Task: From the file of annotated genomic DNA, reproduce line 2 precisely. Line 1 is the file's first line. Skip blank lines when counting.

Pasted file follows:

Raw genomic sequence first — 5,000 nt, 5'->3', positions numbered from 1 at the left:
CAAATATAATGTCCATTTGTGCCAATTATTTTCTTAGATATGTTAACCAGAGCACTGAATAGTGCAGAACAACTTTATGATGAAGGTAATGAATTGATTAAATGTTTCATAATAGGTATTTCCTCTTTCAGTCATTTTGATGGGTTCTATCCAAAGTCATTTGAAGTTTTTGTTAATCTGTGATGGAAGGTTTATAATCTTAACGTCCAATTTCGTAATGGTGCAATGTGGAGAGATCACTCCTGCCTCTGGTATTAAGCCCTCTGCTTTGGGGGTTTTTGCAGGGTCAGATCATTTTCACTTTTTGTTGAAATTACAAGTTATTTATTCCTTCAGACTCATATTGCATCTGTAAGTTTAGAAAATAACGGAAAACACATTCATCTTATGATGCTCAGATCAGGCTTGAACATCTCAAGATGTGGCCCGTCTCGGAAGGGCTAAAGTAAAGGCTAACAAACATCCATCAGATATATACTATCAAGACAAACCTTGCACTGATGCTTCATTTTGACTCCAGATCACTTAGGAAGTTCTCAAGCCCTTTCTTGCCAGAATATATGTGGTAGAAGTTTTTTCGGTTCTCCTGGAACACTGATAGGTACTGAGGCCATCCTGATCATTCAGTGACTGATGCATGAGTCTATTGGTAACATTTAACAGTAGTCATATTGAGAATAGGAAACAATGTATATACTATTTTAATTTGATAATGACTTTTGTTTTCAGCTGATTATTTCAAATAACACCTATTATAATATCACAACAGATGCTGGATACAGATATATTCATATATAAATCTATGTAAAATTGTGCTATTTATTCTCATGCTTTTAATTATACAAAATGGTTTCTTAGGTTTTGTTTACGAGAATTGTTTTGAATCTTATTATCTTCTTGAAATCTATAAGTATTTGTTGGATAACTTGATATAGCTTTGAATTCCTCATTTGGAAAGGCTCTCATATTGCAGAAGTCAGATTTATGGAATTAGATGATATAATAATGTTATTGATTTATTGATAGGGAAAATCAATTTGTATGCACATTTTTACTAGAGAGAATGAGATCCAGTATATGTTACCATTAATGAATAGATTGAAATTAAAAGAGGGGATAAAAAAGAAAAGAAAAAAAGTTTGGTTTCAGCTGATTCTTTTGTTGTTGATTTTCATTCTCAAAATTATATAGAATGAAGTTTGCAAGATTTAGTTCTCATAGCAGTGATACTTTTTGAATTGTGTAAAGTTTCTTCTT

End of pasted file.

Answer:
CAAATATAATGTCCATTTGTGCCAATTATTTTCTTAGATATGTTAACCAGAGCACTGAATAGTGCAGAACAACTTTATGATGAAGGTAATGAATTGATTAAATGTTTCATAATAGGTATTTCCTCTTTCAGTCATTTTGATGGGTTCTATCCAAAGTCATTTGAAGTTTTTGTTAATCTGTGATGGAAGGTTTATAATCTTAACGTCCAATTTCGTAATGGTGCAATGTGGAGAGATCACTCCTGCCTCTGGTATTAAGCCCTCTGCTTTGGGGGTTTTTGCAGGGTCAGATCATTTTCACTTTTTGTTGAAATTACAAGTTATTTATTCCTTCAGACTCATATTGCATCTGTAAGTTTAGAAAATAACGGAAAACACATTCATCTTATGATGCTCAGATCAGGCTTGAACATCTCAAGATGTGGCCCGTCTCGGAAGGGCTAAAGTAAAGGCTAACAAACATCCATCAGATATATACTATCAAGACAAACCTTGCACTGATGCTTCATTTTGACTCCAGATCACTTAGGAAGTTCTCAAGCCCTTTCTTGCCAGAATATATGTGGTAGAAGTTTTTTCGGTTCTCCTGGAACACTGATAGGTACTGAGGCCATCCTGATCATTCAGTGACTGATGCATGAGTCTATTGGTAACATTTAACAGTAGTCATATTGAGAATAGGAAACAATGTATATACTATTTTAATTTGATAATGACTTTTGTTTTCAGCTGATTATTTCAAATAACACCTATTATAATATCACAACAGATGCTGGATACAGATATATTCATATATAAATCTATGTAAAATTGTGCTATTTATTCTCATGCTTTTAATTATACAAAATGGTTTCTTAGGTTTTGTTTACGAGAATTGTTTTGAATCTTATTATCTTCTTGAAATCTATAAGTATTTGTTGGATAACTTGATATAGCTTTGAATTCCTCATTTGGAAAGGCTCTCATATTGCAGAAGTCAGATTTATGGAATTAGATGATATAATAATGTTATTGATTTATTGATAGGGAAAATCAATTTGTATGCACATTTTTACTAGAGAGAATGAGATCCAGTATATGTTACCATTAATGAATAGATTGAAATTAAAAGAGGGGATAAAAAAGAAAAGAAAAAAAGTTTGGTTTCAGCTGATTCTTTTGTTGTTGATTTTCATTCTCAAAATTATATAGAATGAAGTTTGCAAGATTTAGTTCTCATAGCAGTGATACTTTTTGAATTGTGTAAAGTTTCTTCTT